- Markets expect Yellen confirmation for rate increase.
- Dollar and stock traders holding back just in case of upset
- Euro Stocks Rebound On Latest French Polls
- UK heading for stagflation
The market’s focus is squarely on Yellen (and Fischer), with today’s economic data having little impact.
An important part of the shift in the rhetoric of Fed officials is that the rate hike is not tied to any specific trigger, such as stronger data or more improvement in the labor market.
The general economic conditions and proximity to the full employment and price stability goals are sufficient, and officials are simply looking for appropriate opportunities. The broader context, including stronger world growth and a stable dollar (which eased on a broad trade-weighted basis in both January and February), is also conducive.
The failure to raise rates would be potentially more destabilizing that raising rates. Investors, seeing the rising prices and improving labor market (with weekly jobless claims at new cyclical lows) would wonder at least two things: What does the Fed know that we don’t and is the Fed slipping behind the curve? It does not seem as if Fed officials have let expectations build to such a degree (nearly 90% by Bloomberg’s calculation and almost 80% in the CME’s estimate) without delivering.
In Europe, French stocks outperformed on the day, with the bluechip CAC 40 rising 0.7 percent, led by banking shares, as far-right candidate Marine Le Pen’s chances in the country’s presidential election dimmed.
The euro rose and the gap between French and German 10-year government bond yields fell to its lowest in a month.
Signs that centrist Emmanuel Macron is gaining ground in the race to be France’s next president have helped calm markets fearful that anti-euro Le Pen could deliver an electoral shock like those in Britain and the United States last year.
The Stoxx Europe 600 Index pared a weekly gain. The dollar weakened for the first time in six days that the Federal Reserve will raise rates this month, bolstering the euro.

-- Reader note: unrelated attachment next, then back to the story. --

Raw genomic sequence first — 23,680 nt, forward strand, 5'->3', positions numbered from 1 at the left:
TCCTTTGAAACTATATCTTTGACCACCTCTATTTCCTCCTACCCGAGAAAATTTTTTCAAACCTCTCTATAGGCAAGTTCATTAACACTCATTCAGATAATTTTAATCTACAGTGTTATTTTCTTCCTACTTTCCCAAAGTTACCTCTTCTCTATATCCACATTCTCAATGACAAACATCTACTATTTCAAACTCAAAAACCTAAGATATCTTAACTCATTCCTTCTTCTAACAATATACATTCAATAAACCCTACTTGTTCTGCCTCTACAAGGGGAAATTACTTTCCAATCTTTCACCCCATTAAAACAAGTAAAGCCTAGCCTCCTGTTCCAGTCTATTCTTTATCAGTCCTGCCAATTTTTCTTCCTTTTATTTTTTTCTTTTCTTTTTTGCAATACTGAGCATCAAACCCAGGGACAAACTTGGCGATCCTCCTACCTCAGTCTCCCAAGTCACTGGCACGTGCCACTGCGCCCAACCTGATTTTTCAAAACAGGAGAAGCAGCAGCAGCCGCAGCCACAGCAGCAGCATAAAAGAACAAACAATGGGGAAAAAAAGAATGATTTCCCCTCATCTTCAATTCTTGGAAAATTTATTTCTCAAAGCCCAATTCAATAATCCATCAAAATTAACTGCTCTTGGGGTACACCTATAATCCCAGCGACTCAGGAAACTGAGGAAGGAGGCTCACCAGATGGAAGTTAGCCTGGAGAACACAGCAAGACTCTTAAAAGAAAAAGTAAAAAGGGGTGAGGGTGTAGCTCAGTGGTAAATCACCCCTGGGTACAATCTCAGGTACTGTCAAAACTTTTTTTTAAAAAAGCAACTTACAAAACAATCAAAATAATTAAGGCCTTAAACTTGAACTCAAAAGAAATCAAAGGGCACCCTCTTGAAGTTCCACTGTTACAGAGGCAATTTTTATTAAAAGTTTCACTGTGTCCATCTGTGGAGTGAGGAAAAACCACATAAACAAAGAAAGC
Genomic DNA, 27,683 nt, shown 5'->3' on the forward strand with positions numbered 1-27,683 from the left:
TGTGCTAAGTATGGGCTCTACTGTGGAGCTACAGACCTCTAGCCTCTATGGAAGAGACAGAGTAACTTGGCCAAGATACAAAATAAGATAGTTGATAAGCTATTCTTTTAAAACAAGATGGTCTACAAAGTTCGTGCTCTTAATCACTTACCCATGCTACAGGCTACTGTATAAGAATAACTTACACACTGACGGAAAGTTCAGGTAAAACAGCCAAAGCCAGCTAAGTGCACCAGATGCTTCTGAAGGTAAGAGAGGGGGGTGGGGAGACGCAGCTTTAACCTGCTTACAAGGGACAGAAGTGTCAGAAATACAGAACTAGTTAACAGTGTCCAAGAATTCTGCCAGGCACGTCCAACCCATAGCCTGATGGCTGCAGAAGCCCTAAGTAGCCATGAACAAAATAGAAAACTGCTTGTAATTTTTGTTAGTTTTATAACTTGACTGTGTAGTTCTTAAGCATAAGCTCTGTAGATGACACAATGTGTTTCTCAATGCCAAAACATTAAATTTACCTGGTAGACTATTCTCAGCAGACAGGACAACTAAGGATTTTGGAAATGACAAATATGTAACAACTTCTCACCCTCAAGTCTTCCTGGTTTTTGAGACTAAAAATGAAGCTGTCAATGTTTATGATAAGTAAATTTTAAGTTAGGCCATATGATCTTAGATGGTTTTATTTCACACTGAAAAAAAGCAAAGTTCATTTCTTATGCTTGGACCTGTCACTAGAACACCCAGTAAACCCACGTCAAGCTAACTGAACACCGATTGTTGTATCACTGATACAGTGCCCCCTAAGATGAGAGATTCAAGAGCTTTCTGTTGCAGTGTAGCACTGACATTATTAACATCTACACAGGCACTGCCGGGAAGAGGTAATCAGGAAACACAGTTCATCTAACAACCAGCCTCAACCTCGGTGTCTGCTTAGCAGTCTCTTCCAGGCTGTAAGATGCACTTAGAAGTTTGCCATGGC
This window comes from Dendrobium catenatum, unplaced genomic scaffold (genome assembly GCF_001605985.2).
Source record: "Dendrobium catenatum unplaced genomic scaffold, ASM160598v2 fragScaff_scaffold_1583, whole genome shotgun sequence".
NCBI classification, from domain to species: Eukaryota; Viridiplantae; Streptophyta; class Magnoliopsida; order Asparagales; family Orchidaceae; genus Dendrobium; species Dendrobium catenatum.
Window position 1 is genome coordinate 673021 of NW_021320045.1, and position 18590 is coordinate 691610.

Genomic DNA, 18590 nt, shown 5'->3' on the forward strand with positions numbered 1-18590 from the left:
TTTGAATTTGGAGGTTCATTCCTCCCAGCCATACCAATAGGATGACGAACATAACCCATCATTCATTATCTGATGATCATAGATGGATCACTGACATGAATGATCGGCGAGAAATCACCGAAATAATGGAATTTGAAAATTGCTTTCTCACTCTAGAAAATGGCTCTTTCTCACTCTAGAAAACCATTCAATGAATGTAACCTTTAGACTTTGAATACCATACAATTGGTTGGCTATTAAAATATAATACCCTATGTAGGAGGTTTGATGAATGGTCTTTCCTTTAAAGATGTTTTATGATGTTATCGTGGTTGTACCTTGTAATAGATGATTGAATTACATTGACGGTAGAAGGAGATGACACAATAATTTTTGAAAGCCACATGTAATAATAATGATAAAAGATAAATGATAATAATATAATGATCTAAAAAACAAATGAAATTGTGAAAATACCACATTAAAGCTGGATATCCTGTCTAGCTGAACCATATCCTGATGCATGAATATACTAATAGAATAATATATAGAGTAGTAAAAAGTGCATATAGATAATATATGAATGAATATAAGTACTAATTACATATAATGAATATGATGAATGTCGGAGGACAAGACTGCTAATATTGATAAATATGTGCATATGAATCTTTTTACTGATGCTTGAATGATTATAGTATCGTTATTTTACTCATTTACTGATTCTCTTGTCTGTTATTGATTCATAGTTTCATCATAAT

Britain’s pound slid after a measure of the U.K. services sector expanded less than forecast. U.S. government bonds extended losses into a fifth day and gold edged lower.
The UK is entering stagflation – high inflation and stagnant growth – warns Samuel Tombs, chief UK economist at Pantheon Macroeconomics. He said:
The decline in the services PMI to a five-month low in February is the clearest sign yet that the U.K. now is enduring stagflation. Evidence on retail spending so far this year has been disappointingly weak.
The economy is likely to see slower growth this year, according to Daniel Vernazza, lead UK economist at UniCredit Research. He said:
There are two salient explanations for the recent softness. First, the squeeze in real household income growth (resulting from higher imported inflation) is weighing on demand, particularly for retail services…
Second, Brexit-related economic uncertainty remains high and this will increasingly weigh on business investment as the date when the UK formally leaves the EU (spring 2019) approaches.
Main market moves on:
- The euro strengthened 0.4 percent to $1.0549 as of 7:29 a.m. in New York. The pound slipped 0.3 percent, falling for a sixth day, its longest losing streak since December 2015.
- The Bloomberg Dollar Spot Index slipped 0.1 percent after a five-day rally.
- Futures on the S&P 500 Index fell 0.1 percent, after the stocks gauge lost 0.6 percent Thursday.
- The Stoxx Europe 600 slipped 0.2 percent, paring its weekly gain to 1.4 percent.
- South Korea’s Kospi Index fell 1.1 percent, the most since November, as Korean newspapers reported that China ordered travel agencies to stop selling travel packages into the country.
- Treasuries extended a fifth day of losses as 10-year yields rose two basis points to 2.5 percent.
- German bonds retreated as demand for safety abated on receding political risk in neighboring France. Yields on 10-year benchmarks rose three basis points to 0.35 percent after a poll that showed anti-euro presidential candidate Marine Le Pen lost her lead in the first round of voting next month.
- Gold slipped 0.5 percent to $1,227.54 an ounce. It’s down 2.4 percent for the week, after four straight weeks of advances.
- West Texas Intermediate crude added 0.3 percent to $52.75 a barrel.
- Copper and iron ore extended declines. The price of copper futures fell 0.2 percent while iron ore tumbled 2.9 percent, heading for the lowest close since Feb. 10.